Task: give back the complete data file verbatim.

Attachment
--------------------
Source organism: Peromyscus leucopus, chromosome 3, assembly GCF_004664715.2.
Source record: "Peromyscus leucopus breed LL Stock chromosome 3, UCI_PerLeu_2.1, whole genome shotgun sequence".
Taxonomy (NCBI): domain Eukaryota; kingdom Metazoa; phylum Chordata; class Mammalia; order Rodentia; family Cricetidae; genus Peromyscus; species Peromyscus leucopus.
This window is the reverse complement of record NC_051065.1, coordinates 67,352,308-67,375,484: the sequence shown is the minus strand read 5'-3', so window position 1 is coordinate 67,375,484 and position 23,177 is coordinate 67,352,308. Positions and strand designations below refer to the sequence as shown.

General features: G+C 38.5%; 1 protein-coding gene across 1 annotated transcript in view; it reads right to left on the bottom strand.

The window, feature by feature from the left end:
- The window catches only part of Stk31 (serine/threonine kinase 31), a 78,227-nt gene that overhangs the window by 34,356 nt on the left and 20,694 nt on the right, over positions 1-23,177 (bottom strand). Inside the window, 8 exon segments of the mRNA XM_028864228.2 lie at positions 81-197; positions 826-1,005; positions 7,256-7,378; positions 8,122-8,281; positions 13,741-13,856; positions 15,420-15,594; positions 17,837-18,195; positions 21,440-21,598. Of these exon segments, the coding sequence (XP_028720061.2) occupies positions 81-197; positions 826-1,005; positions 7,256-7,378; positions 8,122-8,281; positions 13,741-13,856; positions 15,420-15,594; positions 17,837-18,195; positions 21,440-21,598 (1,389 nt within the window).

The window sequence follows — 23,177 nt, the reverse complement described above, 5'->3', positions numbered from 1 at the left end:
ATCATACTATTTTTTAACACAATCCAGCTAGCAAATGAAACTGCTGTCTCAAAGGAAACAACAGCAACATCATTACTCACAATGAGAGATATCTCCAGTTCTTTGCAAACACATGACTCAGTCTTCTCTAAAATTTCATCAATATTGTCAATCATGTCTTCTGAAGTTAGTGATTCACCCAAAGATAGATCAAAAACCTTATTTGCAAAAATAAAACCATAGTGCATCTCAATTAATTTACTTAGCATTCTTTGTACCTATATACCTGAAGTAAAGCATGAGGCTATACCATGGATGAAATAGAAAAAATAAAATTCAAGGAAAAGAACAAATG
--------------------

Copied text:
Source organism: Peromyscus leucopus, chromosome 3, assembly GCF_004664715.2.
Source record: "Peromyscus leucopus breed LL Stock chromosome 3, UCI_PerLeu_2.1, whole genome shotgun sequence".
Taxonomy (NCBI): domain Eukaryota; kingdom Metazoa; phylum Chordata; class Mammalia; order Rodentia; family Cricetidae; genus Peromyscus; species Peromyscus leucopus.
This window is the reverse complement of record NC_051065.1, coordinates 67,352,308-67,375,484: the sequence shown is the minus strand read 5'-3', so window position 1 is coordinate 67,375,484 and position 23,177 is coordinate 67,352,308. Positions and strand designations below refer to the sequence as shown.

General features: G+C 38.5%; 1 protein-coding gene across 1 annotated transcript in view; it reads right to left on the bottom strand.

The window, feature by feature from the left end:
- The window catches only part of Stk31 (serine/threonine kinase 31), a 78,227-nt gene that overhangs the window by 34,356 nt on the left and 20,694 nt on the right, over positions 1-23,177 (bottom strand). Inside the window, 8 exon segments of the mRNA XM_028864228.2 lie at positions 81-197; positions 826-1,005; positions 7,256-7,378; positions 8,122-8,281; positions 13,741-13,856; positions 15,420-15,594; positions 17,837-18,195; positions 21,440-21,598. Of these exon segments, the coding sequence (XP_028720061.2) occupies positions 81-197; positions 826-1,005; positions 7,256-7,378; positions 8,122-8,281; positions 13,741-13,856; positions 15,420-15,594; positions 17,837-18,195; positions 21,440-21,598 (1,389 nt within the window).

The window sequence follows — 23,177 nt, the reverse complement described above, 5'->3', positions numbered from 1 at the left end:
ATCATACTATTTTTTAACACAATCCAGCTAGCAAATGAAACTGCTGTCTCAAAGGAAACAACAGCAACATCATTACTCACAATGAGAGATATCTCCAGTTCTTTGCAAACACATGACTCAGTCTTCTCTAAAATTTCATCAATATTGTCAATCATGTCTTCTGAAGTTAGTGATTCACCCAAAGATAGATCAAAAACCTTATTTGCAAAAATAAAACCATAGTGCATCTCAATTAATTTACTTAGCATTCTTTGTACCTATATACCTGAAGTAAAGCATGAGGCTATACCATGGATGAAATAGAAAAAATAAAATTCAAGGAAAAGAACAAATG